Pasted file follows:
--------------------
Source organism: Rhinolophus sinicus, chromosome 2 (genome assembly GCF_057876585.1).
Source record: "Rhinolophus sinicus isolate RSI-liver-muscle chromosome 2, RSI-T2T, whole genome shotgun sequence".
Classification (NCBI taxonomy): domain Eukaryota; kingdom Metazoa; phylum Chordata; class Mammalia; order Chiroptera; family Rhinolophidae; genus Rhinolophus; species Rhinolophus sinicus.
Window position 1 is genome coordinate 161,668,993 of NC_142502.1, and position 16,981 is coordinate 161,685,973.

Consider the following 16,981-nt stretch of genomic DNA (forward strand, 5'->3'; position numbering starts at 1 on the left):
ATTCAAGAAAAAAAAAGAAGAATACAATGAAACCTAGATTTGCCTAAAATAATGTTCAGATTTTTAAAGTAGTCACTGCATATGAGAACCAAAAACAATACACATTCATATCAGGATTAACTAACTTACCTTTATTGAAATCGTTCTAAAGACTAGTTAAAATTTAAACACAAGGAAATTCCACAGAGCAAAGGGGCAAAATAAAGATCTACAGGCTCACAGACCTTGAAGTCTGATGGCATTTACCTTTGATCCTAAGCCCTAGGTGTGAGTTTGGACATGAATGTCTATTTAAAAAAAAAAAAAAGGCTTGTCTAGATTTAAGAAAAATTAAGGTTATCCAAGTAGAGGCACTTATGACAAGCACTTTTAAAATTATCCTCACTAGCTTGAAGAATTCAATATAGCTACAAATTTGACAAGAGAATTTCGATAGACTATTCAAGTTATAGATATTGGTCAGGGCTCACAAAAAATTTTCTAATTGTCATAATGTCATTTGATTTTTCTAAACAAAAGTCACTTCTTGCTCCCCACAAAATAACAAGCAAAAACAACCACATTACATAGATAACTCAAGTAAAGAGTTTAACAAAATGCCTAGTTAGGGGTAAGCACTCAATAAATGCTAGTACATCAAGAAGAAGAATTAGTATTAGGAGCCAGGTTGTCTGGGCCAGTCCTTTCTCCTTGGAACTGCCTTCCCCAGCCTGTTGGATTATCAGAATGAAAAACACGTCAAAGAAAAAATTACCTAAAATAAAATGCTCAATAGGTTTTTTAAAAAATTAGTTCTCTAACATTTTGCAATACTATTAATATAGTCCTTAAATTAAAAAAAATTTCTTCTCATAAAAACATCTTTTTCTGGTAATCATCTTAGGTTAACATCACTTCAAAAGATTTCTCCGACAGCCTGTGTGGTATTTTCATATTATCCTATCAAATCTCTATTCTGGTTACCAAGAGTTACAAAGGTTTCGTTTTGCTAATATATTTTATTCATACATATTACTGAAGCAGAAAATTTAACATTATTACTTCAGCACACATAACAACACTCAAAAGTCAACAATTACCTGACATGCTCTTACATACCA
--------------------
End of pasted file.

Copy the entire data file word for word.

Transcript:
Source organism: Rhinolophus sinicus, chromosome 2 (genome assembly GCF_057876585.1).
Source record: "Rhinolophus sinicus isolate RSI-liver-muscle chromosome 2, RSI-T2T, whole genome shotgun sequence".
Classification (NCBI taxonomy): domain Eukaryota; kingdom Metazoa; phylum Chordata; class Mammalia; order Chiroptera; family Rhinolophidae; genus Rhinolophus; species Rhinolophus sinicus.
Window position 1 is genome coordinate 161,668,993 of NC_142502.1, and position 16,981 is coordinate 161,685,973.

Consider the following 16,981-nt stretch of genomic DNA (forward strand, 5'->3'; position numbering starts at 1 on the left):
ATTCAAGAAAAAAAAAGAAGAATACAATGAAACCTAGATTTGCCTAAAATAATGTTCAGATTTTTAAAGTAGTCACTGCATATGAGAACCAAAAACAATACACATTCATATCAGGATTAACTAACTTACCTTTATTGAAATCGTTCTAAAGACTAGTTAAAATTTAAACACAAGGAAATTCCACAGAGCAAAGGGGCAAAATAAAGATCTACAGGCTCACAGACCTTGAAGTCTGATGGCATTTACCTTTGATCCTAAGCCCTAGGTGTGAGTTTGGACATGAATGTCTATTTAAAAAAAAAAAAAAGGCTTGTCTAGATTTAAGAAAAATTAAGGTTATCCAAGTAGAGGCACTTATGACAAGCACTTTTAAAATTATCCTCACTAGCTTGAAGAATTCAATATAGCTACAAATTTGACAAGAGAATTTCGATAGACTATTCAAGTTATAGATATTGGTCAGGGCTCACAAAAAATTTTCTAATTGTCATAATGTCATTTGATTTTTCTAAACAAAAGTCACTTCTTGCTCCCCACAAAATAACAAGCAAAAACAACCACATTACATAGATAACTCAAGTAAAGAGTTTAACAAAATGCCTAGTTAGGGGTAAGCACTCAATAAATGCTAGTACATCAAGAAGAAGAATTAGTATTAGGAGCCAGGTTGTCTGGGCCAGTCCTTTCTCCTTGGAACTGCCTTCCCCAGCCTGTTGGATTATCAGAATGAAAAACACGTCAAAGAAAAAATTACCTAAAATAAAATGCTCAATAGGTTTTTTAAAAAATTAGTTCTCTAACATTTTGCAATACTATTAATATAGTCCTTAAATTAAAAAAAATTTCTTCTCATAAAAACATCTTTTTCTGGTAATCATCTTAGGTTAACATCACTTCAAAAGATTTCTCCGACAGCCTGTGTGGTATTTTCATATTATCCTATCAAATCTCTATTCTGGTTACCAAGAGTTACAAAGGTTTCGTTTTGCTAATATATTTTATTCATACATATTACTGAAGCAGAAAATTTAACATTATTACTTCAGCACACATAACAACACTCAAAAGTCAACAATTACCTGACATGCTCTTACATACCA